The National Parks Conservation Association launched its corollary Find Your Voice Campaign last week "to educate, engage and empower new national park advocates to ensure America's favorite places continue to thrive into their next century.." The bi-coastal launch included events in Los Angeles and here in Miami at our beautiful and historic Biscayne and Everglades National Parks.


Leaders from Mahogany Youth (with rods) share their fishing skills with other visitors at the Find Your Voice launch in Biscayne National Park. NPCA photo.


Underscoring the galloping momentum, President Obama is spending Earth Day in our beloved Everglades National Park. My heart will be walking right alongside him when he strolls along the Anhinga Trail. I know exactly the way he'll feel as his blood pressure plummets a couple of points just from seeing the awesomely serene setting: a couple of Anhinga languidly drying their wings in the pond apple trees; an alligator propelling itself with a gentle flick of his massive tail as he undulates through the slowly flowing slough. Walking beside the vast expanse of saw grass dotted with wading birds feeding right alongside alligators will calm his jangled nerves. I bet a purple gallinule will come out and pick its dainty way across the lily pads, just for him (ok, and for millions of us before him.)




 A stroll along the Anhinga Trail does wonders for mind, body an spirt. NPS photo.


The President plans to use the setting to illustrate the dramatic accelerating effects of climate change, including the vulnerability of our drinking water aquifers to salt water intrusion due to rising seas. The park will be closed to accommodate the President's visits, which I understand is the premier reason that the First Family goes only sparingly to their beloved national parks because they do not want to inconvenience other park goers.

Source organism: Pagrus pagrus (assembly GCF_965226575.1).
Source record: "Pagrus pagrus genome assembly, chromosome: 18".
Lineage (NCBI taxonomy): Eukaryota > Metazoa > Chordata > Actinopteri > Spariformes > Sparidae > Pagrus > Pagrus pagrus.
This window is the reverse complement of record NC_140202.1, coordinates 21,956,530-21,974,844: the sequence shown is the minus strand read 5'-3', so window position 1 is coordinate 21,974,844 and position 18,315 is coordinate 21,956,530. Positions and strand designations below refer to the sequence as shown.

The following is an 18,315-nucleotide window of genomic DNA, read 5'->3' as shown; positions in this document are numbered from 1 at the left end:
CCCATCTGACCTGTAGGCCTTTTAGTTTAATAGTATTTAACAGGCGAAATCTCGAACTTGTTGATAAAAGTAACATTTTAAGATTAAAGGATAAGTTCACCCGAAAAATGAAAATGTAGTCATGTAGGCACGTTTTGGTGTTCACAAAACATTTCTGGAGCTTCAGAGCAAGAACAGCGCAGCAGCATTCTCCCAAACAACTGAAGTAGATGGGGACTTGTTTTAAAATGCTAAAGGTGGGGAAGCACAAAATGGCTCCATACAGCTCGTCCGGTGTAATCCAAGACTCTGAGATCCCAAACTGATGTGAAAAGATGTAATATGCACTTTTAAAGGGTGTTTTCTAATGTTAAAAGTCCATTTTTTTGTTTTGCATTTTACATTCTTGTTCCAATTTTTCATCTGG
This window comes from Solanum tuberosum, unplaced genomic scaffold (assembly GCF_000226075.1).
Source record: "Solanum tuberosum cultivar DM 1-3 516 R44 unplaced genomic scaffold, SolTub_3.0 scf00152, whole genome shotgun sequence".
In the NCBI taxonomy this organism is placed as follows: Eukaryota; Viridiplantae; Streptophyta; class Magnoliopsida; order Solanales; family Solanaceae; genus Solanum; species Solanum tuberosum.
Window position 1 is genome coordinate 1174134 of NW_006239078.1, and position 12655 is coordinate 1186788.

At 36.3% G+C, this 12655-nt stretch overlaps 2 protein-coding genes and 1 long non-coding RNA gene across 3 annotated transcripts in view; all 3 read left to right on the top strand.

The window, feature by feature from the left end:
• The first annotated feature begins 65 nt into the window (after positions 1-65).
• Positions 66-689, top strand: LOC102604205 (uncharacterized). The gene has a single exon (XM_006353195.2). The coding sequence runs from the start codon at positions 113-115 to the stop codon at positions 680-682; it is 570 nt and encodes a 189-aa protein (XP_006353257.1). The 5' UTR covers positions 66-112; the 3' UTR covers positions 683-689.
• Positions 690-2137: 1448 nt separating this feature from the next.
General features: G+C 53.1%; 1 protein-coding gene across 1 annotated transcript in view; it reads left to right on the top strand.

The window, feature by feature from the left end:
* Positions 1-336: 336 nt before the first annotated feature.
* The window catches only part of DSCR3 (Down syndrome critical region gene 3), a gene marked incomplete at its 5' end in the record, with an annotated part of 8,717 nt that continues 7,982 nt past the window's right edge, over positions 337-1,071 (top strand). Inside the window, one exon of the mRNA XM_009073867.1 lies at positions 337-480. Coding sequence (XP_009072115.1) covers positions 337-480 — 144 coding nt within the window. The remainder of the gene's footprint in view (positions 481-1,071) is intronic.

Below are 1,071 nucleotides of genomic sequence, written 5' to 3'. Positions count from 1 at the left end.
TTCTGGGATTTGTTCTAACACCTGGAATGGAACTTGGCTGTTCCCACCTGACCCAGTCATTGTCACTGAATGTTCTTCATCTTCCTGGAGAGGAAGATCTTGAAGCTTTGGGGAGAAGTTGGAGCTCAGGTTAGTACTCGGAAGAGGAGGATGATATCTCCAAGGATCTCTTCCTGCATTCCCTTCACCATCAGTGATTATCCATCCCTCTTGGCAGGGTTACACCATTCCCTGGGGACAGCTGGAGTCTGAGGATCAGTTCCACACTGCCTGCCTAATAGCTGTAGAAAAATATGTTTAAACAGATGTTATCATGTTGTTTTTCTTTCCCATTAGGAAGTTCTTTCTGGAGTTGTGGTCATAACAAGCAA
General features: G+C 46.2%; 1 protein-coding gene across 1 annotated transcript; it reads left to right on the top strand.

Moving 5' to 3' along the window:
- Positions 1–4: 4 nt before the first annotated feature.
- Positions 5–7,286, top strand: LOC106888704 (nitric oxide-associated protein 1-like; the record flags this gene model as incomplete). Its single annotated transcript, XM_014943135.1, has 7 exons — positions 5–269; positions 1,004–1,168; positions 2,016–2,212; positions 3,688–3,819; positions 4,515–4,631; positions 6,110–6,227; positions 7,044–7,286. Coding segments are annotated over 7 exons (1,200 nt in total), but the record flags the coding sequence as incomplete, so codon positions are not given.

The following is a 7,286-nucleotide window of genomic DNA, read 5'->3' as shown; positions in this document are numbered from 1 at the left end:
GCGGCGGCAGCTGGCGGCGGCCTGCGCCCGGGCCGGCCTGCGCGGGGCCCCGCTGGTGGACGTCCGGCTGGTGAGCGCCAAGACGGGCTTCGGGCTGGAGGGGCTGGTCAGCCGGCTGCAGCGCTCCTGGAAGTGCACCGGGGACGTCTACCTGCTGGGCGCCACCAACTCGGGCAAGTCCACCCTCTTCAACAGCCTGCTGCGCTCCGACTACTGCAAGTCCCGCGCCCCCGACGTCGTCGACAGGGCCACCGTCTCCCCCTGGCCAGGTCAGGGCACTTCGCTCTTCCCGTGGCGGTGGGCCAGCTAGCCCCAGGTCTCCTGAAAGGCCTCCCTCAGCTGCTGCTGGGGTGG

DEL Speaker Queen Quet will be talking about community collaboration at the big geography conference in Chicago on Earth Day, highlighting her new WEBE Gullah/Geechee: Cultural Capital & Collaboration Anthology.


This Earth Day I am so pleased to know how diverse the movement is, the most it's ever been. Members of the Diverse Environmental Leaders are bringing their expertise and perspectives to the conversation, including our Dr. Carolyn Finney who is keynoting at Pacific Lutheran University in Tacoma, Wa., then zipping to Chicago Illinois where she and DEL's Queen Quet will speak at the Association for American Geographers Conference. Teresa Baker will be on the Green Guy Show tonight and Bill Vanderberg, the man who made eco-champions of young people once destined for the Crips and Bloods will be part of the City of Los Angeles' Earth Day Celebration at Griffith Park tomorrow. Before the formal ceremonies they will hike from the iconic Griffith Observatory to the top of Mt. Hollywood.


And we will be with President Obama in Everglades National Park!!! I learned this while I was writing this blog...heaven....I'm in heaven! That's what a relationship with our precious national parks will get you!


Happy Day, Mother Earth!